“Public policy dictates that the district court consider the best interests of the child and extend standing to the nonbiological parent to pursue hearings on custody and visitation,” the opinion states. “This decision does not extend any additional rights to step-parents, grandparents, or others. Accordingly, we find the district court erred in granting the motion to dismiss, and that Ramey has standing to pursue a best interests of the child hearing.”
Ramey is represented by the American Civil Liberties Union of Oklahoma. Its director Brady Henderson said the ruling will help address inequities in child custody cases involving same-sex couples.
“This opinion makes it clear that courts can’t penalize children who have same-sex parents,” Henderson said Tuesday.
The ruling will allow the cases of Rebekkah Newland and Jennifer Fleming to go forward. Both women seek access and visitation to their children who were parented by same-sex couples, Henderson said.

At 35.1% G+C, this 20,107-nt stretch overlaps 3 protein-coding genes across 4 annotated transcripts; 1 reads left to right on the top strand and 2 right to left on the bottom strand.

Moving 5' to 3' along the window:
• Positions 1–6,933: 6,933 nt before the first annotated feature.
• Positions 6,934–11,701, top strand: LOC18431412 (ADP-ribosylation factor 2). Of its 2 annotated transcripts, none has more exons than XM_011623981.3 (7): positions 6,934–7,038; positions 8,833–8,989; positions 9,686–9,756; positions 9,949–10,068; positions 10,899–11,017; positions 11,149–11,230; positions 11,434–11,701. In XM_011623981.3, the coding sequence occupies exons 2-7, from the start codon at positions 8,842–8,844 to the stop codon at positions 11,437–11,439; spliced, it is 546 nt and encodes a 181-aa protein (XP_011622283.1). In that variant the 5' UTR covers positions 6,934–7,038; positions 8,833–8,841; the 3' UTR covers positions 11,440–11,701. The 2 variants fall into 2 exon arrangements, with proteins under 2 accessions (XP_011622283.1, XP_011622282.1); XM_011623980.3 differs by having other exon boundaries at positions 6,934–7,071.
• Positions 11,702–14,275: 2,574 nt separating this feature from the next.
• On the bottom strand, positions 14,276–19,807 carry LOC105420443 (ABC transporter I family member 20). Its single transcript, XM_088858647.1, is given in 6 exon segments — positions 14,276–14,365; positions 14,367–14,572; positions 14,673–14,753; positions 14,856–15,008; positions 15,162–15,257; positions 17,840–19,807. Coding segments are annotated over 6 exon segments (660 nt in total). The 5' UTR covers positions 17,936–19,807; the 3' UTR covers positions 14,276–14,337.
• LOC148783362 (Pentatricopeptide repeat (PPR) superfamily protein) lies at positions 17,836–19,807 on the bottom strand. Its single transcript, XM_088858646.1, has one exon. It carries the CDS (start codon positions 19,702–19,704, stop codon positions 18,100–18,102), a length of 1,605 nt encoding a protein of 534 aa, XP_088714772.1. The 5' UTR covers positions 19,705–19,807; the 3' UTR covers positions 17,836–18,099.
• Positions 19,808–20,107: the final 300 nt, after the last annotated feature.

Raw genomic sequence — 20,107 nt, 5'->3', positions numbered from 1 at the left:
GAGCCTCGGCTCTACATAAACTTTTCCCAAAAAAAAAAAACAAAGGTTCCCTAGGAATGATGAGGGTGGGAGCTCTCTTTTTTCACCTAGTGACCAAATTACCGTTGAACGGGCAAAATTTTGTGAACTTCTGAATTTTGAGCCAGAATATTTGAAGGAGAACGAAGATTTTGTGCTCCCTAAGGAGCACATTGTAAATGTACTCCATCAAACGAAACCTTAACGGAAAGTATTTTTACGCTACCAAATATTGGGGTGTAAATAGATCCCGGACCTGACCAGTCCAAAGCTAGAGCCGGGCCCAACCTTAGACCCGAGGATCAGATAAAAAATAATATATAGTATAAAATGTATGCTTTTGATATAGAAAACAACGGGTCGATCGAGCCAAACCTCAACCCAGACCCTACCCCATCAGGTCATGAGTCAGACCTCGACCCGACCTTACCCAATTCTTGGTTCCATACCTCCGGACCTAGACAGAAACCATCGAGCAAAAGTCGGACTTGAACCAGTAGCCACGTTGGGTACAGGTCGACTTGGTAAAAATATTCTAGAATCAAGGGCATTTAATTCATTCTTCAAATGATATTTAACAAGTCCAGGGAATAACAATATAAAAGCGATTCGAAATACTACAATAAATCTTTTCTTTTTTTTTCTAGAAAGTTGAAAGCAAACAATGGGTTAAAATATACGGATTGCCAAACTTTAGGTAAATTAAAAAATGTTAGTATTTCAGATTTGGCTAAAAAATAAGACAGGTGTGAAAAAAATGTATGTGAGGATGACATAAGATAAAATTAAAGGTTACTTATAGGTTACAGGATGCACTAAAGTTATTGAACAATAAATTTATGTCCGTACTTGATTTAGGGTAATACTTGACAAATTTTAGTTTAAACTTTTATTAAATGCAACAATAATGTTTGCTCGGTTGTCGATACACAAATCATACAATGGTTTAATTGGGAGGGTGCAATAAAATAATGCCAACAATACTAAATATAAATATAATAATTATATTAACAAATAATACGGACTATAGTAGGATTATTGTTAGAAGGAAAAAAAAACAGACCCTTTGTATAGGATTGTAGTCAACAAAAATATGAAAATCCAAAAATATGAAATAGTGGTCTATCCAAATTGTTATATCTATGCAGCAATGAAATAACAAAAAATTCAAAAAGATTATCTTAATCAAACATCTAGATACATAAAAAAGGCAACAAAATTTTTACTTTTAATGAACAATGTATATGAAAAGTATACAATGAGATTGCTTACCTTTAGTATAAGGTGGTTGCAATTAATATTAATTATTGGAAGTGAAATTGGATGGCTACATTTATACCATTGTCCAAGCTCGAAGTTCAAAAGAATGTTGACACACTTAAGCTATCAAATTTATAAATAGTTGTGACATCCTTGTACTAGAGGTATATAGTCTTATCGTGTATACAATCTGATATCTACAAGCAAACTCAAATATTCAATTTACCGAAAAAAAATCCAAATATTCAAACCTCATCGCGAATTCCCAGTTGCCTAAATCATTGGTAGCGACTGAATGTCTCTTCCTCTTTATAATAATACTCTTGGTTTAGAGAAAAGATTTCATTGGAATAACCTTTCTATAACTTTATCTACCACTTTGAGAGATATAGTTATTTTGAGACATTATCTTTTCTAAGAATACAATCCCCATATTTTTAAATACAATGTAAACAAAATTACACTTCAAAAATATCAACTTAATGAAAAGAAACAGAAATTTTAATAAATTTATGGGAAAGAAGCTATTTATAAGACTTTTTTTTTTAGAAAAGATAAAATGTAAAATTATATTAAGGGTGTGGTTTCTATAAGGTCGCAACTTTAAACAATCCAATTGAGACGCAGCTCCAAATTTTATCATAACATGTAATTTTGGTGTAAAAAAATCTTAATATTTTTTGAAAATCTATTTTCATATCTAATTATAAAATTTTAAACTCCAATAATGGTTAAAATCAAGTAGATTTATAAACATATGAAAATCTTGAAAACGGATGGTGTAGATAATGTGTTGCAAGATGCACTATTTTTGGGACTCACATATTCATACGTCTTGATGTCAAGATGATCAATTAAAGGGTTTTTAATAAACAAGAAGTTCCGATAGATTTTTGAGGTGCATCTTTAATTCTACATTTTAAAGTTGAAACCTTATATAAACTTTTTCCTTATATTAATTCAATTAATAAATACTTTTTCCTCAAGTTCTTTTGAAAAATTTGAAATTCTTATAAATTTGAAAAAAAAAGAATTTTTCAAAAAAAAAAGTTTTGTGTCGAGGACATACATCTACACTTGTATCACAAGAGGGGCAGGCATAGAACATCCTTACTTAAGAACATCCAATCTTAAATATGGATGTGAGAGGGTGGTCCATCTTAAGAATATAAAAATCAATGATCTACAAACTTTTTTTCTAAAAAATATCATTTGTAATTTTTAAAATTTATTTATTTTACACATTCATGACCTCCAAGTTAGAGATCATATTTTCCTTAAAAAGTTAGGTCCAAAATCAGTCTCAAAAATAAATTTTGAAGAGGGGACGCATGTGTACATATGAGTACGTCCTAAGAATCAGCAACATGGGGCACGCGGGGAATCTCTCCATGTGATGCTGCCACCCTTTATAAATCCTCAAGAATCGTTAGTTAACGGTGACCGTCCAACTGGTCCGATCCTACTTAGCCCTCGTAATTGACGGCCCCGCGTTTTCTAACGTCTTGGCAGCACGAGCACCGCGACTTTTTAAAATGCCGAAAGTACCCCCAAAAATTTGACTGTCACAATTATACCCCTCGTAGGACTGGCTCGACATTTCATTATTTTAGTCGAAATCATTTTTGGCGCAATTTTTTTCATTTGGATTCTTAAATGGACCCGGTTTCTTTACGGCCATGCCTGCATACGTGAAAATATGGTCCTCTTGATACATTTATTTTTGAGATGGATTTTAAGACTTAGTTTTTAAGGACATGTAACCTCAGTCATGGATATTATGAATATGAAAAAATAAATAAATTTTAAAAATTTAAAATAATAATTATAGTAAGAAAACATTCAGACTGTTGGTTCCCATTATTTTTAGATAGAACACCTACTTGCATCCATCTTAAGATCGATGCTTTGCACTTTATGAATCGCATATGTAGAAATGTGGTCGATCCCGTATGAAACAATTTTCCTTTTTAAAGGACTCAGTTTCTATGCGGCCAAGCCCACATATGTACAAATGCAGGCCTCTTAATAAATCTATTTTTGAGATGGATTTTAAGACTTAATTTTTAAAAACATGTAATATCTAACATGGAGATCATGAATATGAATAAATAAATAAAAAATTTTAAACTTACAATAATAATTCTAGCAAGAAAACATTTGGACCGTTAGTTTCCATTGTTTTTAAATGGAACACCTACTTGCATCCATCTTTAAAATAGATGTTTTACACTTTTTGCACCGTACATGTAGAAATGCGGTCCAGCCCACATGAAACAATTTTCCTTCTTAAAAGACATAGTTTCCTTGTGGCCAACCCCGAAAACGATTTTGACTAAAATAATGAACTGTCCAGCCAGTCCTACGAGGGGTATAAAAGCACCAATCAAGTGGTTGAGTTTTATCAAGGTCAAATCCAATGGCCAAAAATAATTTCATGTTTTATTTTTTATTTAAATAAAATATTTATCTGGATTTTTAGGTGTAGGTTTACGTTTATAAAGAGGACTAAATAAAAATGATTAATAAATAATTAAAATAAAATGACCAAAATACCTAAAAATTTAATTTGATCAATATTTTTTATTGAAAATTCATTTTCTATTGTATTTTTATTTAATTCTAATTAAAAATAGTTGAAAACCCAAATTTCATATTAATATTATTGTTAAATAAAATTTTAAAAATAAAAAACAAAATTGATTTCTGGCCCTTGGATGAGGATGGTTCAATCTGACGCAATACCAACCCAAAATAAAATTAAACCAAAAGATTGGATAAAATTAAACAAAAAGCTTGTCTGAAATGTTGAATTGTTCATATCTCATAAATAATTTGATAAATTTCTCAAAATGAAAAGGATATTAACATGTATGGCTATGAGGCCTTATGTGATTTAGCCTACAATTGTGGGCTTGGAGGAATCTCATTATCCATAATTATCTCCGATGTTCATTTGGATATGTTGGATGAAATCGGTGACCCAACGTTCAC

Ramey said that Tuesday was “an overwhelming day of emotion and joy” for her.
“Today is relief,” she said in a statement. “Today, our great state recognized that I have been nothing but true as a mom to my son and our relationship. Today starts another chapter of hope. I love you, son.”
Ramey said she was “devastated” when she was evicted from the couple’s home.
Troy Stevenson, executive director of the advocacy group Freedom Oklahoma, said the court’s ruling is one of the most important cases to come through the state since Obergefell.
“I’m really proud of the Oklahoma Supreme Court for giving this case its day in court,” Stevenson said. “The worst thing I can imagine is for a child to be ripped away from its mother.”

From Courthouse News.

Charges File for Tulsa County Ex-Sheriff in Fatal Shooting

November 12, 2015
By David Lee
TULSA (CN) – Former Tulsa County Sheriff Stanley Glanz was charged with two misdemeanors Tuesday for an elderly volunteer’s fatal shooting of Eric Harris, an unarmed black man, when the volunteer mistook his gun for a Taser.
Tulsa County Judge Rebecca Nightingale ordered Glanz to return to court Jan. 20 for a follow-up hearing.